Attack: Histories Of British Iconoclasm is the first exhibition to explore the history of physical attacks on art in Britain, with examples from the 16th century to the present day. Iconoclasm describes the deliberate breaking of images, and the show explores 500 years of assaults on art, with paintings, sculpture and archival material, examining how and why icons, symbols and monuments have been attacked for religious, political or aesthetic motives. State-sanctioned religious iconoclasm of the 16th and 17th centuries is represented by medieval stained glass panels removed from the windows of Canterbury Cathedral, exhibited alongside Thomas Johnson's painting of the Cathedral's interior showing Puritan iconoclasts in action. Suffragette attacks on cultural heritage are shown by John Singer Sargent's 'Henry James', slashed at the Royal Academy, with archival documentation of the attacks, as well as police surveillance photography of the militant protagonists. Other actions against figures and symbols of political power include fragments of the statue of William III and of Nelson's Pillar, destroyed in Dublin in 1928 and 1966, and fragments of Joseph Wilton's statue of George III, blown up during the American War of Independence. Art that stimulates aesthetic outrage is represented by Carl Andre's 'Equivalent VIII' (the legendary Tate 'bricks'), the subject of not only verbal vitriol but also physical attack. As well as attacks on art, the show reveals how for some artists destruction can be utilised as a creative force and have transformed images into new works with new meanings. A piano destroyed by Raphael Montanez Ortiz during the Destruction in Art Symposium is on display together with an audio recording of the event, as well as works by Gustav Metzger, John Latham and Yoko Ono. Tate Britain until 5th January.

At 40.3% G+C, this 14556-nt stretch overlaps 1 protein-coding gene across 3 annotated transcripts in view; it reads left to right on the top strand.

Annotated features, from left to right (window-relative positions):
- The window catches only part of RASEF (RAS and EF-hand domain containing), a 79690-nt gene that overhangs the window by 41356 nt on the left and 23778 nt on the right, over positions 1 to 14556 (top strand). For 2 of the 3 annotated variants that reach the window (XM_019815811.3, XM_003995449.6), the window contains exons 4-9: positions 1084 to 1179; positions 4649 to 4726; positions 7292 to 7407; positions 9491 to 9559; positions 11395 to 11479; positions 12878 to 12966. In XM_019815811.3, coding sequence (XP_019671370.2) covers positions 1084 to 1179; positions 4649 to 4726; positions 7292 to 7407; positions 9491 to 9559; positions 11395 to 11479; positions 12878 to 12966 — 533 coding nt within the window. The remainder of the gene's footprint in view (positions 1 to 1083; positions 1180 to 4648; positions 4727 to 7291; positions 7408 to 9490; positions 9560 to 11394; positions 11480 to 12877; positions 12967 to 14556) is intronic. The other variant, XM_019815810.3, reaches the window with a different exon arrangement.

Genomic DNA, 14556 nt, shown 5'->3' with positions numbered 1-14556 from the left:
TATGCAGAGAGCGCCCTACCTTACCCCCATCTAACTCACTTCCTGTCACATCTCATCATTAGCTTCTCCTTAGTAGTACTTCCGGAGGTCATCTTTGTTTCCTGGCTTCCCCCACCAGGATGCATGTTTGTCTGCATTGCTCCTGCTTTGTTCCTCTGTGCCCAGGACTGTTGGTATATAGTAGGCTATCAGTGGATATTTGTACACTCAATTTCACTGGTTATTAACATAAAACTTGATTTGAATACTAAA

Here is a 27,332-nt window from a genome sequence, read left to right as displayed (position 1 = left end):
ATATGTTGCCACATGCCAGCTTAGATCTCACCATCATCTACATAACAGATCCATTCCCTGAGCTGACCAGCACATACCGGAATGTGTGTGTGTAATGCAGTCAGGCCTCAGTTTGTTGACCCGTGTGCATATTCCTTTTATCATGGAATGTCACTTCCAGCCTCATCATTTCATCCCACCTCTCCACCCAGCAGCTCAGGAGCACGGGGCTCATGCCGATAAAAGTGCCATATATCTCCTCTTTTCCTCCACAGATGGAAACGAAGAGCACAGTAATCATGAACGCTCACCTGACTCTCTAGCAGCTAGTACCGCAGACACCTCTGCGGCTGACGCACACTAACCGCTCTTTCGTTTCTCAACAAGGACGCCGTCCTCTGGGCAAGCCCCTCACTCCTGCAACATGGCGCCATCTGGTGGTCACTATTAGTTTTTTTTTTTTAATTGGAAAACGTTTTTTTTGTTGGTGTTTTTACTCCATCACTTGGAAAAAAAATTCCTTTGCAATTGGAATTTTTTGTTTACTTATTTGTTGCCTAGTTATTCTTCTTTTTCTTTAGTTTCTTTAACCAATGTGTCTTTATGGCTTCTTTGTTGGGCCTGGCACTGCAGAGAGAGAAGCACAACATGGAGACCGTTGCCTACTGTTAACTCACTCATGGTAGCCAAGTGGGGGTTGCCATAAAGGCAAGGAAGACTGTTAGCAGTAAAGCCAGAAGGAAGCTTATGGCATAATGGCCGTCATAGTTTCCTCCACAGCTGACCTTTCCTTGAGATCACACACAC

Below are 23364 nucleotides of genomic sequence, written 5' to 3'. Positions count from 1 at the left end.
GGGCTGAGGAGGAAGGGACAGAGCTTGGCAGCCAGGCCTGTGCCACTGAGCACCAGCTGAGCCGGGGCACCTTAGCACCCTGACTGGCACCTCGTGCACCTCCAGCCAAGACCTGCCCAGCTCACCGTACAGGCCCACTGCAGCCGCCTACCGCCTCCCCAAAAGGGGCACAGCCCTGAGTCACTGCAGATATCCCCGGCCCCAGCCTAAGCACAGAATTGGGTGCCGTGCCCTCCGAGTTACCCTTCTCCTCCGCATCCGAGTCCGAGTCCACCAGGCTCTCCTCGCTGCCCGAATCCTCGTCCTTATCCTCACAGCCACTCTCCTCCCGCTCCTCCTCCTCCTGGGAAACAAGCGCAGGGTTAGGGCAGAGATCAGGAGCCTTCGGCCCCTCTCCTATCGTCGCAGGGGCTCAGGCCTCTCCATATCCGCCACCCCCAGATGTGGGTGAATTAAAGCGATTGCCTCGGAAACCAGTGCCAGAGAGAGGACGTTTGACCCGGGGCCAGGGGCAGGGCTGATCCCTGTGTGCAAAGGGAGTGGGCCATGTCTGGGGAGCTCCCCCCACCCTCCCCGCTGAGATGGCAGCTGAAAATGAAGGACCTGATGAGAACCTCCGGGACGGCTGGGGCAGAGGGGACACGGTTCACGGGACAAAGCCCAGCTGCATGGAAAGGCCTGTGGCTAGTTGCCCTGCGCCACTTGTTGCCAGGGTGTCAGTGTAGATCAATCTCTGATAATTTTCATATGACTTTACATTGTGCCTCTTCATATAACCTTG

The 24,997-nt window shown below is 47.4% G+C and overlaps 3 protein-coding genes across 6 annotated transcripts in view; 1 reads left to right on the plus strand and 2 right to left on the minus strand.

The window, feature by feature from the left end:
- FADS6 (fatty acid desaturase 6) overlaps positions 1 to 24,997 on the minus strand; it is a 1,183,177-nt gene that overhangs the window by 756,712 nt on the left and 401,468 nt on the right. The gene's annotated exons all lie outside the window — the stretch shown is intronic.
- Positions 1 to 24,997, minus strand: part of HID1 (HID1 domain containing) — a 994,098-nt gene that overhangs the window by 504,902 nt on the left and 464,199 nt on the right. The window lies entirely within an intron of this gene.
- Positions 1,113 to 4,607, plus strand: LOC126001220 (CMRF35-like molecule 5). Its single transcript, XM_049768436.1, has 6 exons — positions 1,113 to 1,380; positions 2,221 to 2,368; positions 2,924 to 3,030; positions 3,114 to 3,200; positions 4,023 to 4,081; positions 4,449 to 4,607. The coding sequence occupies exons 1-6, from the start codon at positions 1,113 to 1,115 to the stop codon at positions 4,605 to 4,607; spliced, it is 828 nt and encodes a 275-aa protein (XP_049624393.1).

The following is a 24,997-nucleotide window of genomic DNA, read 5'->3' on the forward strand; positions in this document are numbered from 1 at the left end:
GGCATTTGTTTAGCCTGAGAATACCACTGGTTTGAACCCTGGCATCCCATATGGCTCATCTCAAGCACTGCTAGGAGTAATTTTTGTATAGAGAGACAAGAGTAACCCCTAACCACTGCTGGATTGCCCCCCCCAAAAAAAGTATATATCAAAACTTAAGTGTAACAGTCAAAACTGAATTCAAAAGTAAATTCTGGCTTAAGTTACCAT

Thomas Scheibitz: One-Time Pad features new and recent work by one of the leading figures in the current generation of German artists. Thomas Scheibitz began developing a new form of conceptual painting during his studies at the School of Art in Dresden in the early 1990s. The exhibition brings together over 200 works, including painting, sculpture, drawing and works on paper, tracing the conceptual and painterly development of his career, with a particular focus on the human figure and the determination of form between figuration and abstraction. Scheibitz draws upon motifs and themes from the everyday and popular culture and architecture, but he also takes inspiration from art historical imagery such as Renaissance paintings or Medieval engravings, which he places in new perceptual contexts. He feeds his visual memory with a collection of found material, including photos, drawings, newspaper clippings, memos, book pages and objects, filters these through his thought processes, and retrieves them as a basis for the forms and structures of his paintings and sculptures. The exhibition includes an archive of Scheibitz's source material and models together with a new specially commissioned sculptural piece. The title of the exhibition (also the title of a painting), takes its name from a method of encryption that is used to transmit secret messages and is considered to be impossible to crack if used correctly. It alludes to the coding process Scheibitz employs in his work that audiences are invited to unlock. Baltic Centre for Contemporary Art, Gateshead, until 3rd November.